But I have never been. There are many reasons for this. One is that I don’t do walking. And really the best way to pilgrimage to Santiago is by foot along the Camino. I have many friends who have done part or all of the way and their stories have inspired me and made me more than a little envious. I also have friends who have visited Santiago without walking – on tours and by bus. For them it has also been an inspirational place. (Cost has been what has prevented me doing it this way.) And I also know some people who are almost addicted to walking the way – friends who do parts of the journey every year, if not more. What is it that makes them want to go back time and time again? Some tell me it is the people you meet on the way, the fellow pilgrims all with a story to tell about why they are making this pilgrimage. Friendships are made and some of those last.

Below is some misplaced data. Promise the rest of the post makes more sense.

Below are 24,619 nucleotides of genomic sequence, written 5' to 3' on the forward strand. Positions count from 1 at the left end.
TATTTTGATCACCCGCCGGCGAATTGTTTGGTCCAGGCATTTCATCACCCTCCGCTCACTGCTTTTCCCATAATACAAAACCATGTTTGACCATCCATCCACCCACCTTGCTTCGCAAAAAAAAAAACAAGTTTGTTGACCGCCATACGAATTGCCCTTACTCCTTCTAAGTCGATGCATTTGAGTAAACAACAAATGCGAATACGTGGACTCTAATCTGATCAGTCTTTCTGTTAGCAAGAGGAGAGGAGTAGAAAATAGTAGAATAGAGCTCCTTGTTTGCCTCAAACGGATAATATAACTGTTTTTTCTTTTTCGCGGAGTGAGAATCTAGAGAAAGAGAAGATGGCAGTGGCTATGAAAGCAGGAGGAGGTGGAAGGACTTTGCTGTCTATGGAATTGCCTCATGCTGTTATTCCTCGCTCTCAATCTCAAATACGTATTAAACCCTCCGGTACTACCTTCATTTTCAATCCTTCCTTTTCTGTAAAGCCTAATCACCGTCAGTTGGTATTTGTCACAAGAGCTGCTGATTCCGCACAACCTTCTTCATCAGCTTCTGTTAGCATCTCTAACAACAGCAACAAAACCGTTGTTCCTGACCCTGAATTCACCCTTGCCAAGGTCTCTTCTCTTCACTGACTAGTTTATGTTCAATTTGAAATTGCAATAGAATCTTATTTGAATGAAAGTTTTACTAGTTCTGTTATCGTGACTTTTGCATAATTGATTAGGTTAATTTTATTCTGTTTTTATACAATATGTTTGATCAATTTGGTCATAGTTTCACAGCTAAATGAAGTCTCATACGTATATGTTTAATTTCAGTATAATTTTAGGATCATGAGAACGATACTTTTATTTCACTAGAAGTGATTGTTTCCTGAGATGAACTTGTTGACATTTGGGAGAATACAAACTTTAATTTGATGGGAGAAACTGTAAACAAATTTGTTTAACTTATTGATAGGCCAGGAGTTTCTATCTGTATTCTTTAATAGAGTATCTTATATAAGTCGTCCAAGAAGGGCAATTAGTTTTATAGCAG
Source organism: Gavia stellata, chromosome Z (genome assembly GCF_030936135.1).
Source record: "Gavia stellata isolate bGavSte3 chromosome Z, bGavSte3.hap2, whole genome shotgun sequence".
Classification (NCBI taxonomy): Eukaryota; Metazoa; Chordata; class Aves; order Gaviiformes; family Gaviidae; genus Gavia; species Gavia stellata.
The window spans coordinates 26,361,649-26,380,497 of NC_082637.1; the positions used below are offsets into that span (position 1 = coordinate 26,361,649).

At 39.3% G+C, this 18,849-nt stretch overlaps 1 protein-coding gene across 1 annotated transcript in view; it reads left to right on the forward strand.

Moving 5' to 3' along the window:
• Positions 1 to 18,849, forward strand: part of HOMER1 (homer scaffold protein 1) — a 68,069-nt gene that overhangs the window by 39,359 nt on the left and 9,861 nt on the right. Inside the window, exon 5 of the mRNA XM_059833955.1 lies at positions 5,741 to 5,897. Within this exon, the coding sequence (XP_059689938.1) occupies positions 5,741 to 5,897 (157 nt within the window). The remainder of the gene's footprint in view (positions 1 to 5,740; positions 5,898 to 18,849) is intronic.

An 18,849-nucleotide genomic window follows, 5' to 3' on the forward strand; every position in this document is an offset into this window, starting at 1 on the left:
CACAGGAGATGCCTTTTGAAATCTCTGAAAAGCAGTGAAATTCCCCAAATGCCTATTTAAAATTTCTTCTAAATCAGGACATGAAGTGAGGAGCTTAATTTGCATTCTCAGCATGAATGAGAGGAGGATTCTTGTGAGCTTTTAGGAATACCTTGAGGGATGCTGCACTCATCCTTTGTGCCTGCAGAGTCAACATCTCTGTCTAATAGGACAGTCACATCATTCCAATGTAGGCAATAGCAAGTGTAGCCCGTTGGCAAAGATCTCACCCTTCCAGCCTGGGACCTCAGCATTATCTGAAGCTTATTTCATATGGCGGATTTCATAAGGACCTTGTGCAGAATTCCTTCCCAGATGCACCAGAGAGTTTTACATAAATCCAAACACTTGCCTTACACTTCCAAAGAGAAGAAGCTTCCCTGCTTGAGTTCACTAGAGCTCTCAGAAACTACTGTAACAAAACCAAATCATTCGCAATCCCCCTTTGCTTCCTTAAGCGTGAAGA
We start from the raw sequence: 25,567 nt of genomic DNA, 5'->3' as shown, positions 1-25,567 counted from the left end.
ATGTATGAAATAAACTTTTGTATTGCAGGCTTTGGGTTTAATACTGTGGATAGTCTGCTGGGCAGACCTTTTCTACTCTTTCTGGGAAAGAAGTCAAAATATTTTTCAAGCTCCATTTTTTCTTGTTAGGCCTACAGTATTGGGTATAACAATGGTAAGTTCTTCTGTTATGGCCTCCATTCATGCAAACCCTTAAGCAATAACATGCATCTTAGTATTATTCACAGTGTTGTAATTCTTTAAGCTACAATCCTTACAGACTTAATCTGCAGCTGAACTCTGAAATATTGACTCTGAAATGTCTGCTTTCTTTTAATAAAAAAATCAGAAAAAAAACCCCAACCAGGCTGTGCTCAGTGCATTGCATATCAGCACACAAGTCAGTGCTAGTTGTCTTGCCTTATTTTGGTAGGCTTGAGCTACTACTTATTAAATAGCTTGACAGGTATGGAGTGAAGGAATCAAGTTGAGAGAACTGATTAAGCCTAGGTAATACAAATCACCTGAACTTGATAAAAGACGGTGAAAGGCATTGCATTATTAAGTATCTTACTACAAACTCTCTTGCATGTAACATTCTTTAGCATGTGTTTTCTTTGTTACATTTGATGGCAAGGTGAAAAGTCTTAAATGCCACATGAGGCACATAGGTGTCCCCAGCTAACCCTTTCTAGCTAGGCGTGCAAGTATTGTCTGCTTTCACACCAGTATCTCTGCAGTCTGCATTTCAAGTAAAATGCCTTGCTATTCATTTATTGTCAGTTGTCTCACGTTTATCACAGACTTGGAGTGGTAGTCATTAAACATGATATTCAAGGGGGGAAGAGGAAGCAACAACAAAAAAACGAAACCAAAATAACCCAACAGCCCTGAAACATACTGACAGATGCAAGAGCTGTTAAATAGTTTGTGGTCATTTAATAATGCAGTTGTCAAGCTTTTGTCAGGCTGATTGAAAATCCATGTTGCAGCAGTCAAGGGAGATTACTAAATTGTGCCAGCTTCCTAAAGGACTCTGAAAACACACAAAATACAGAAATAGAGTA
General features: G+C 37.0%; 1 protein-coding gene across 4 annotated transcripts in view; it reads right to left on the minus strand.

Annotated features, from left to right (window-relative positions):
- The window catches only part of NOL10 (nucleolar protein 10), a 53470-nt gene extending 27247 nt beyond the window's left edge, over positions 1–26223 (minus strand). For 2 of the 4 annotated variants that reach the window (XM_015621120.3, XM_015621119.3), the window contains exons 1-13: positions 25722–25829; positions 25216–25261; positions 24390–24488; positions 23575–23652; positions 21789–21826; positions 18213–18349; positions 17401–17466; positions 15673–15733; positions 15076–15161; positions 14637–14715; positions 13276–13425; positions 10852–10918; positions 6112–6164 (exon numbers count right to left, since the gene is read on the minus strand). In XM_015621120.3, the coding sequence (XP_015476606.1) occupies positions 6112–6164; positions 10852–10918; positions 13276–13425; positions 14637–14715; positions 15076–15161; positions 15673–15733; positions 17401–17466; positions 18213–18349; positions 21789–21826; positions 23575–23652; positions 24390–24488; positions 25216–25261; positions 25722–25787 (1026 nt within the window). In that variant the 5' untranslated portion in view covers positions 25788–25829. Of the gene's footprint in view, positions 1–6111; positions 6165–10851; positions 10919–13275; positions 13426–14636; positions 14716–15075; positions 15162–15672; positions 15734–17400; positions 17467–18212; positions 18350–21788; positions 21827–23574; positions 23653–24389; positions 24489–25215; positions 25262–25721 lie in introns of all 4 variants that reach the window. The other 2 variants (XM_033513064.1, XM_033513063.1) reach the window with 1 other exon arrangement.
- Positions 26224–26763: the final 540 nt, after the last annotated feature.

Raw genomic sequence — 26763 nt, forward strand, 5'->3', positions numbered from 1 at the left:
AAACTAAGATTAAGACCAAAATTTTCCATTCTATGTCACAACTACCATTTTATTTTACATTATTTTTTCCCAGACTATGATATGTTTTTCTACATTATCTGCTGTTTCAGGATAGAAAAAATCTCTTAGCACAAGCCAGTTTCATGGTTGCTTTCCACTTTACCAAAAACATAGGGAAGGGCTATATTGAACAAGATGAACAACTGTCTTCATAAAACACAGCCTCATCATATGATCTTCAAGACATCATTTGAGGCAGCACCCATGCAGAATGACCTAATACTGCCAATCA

Last year I read about a film called The Way starring Martin Sheen and his son Emilio Estevez. Unfortunately it didn’t come to the metropolis that is Falkirk and I have eagerly awaited its release on DVD. Yesterday afternoon I settled down to watch it and what a delight it was. (Not least for watching the changing shades of colour in Martin Sheen’s hair.) Martin Sheen plays the part of an Opthamologist in California whose only son (Emilio Estevez) has given up his studies to go travelling round the world. His father can’t understand this and is angry that he is throwing away his career.  Then a phone call comes to tell him that his son has died in an accident in the Pyrannees so he cancels all his appointments for 2 weeks to go and bring his body home.